Hooked on Soft Plastic Worms


1. Curly Tail Worms

2. Finesse Worms

3. Straight Tail Worms

The bait that you most likely used when you started bass fishing. You didn’t really know what you were doing with them so they produced once in a while. Then you start to learn all these new and complex baits. The worms stay at the bottom of your box until one day you learn that a worm can do a lot more than you ever imagined. You can Texas rig it, wacky rig it, put it on an Alabama rig, neko rig, use it weightless, put a skirt on it. All these ideas rush to you at once and you don’t even know which one to choose first.  — Well that was my experience at least.

This is when you have to slow down, take in your surroundings and then pick up that “perfect” worm, that “perfect” hook, and make it into the perfect setup for that location. Then you fish it for a while with so much excitement and anticipation and then… nothing. You think to yourself “it’s not the right time and place for this” then you pick up a more familiar bait and pattern. So you blame the worm for your failure. Well that worm didn’t choose where it landed and how it moved itself. The problem is not that it’s the wrong time or place for that worm. You just may not be using the better choice from your selection of worms and you may not be applying the correct technique. Plastic worms can pretty much be used anywhere and at almost anytime and so it is a matter of trial and error for learning the best choice for the moment.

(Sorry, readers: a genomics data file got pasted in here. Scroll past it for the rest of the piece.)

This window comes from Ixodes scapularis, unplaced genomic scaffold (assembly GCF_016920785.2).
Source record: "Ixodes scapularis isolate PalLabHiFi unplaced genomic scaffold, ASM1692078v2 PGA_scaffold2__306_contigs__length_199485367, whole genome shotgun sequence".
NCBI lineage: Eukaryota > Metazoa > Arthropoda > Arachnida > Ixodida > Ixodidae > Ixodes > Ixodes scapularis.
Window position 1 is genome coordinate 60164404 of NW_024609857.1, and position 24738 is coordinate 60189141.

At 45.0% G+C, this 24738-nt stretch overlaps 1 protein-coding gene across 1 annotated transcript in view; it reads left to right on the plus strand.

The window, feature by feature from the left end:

Here are the setups and rigs for soft plastic worms:

  • Dropshot Rig
  • Texas Rig
  • Wacky Rig
  • Neko Rig
  • Ned Rig
  • Shaky Heads

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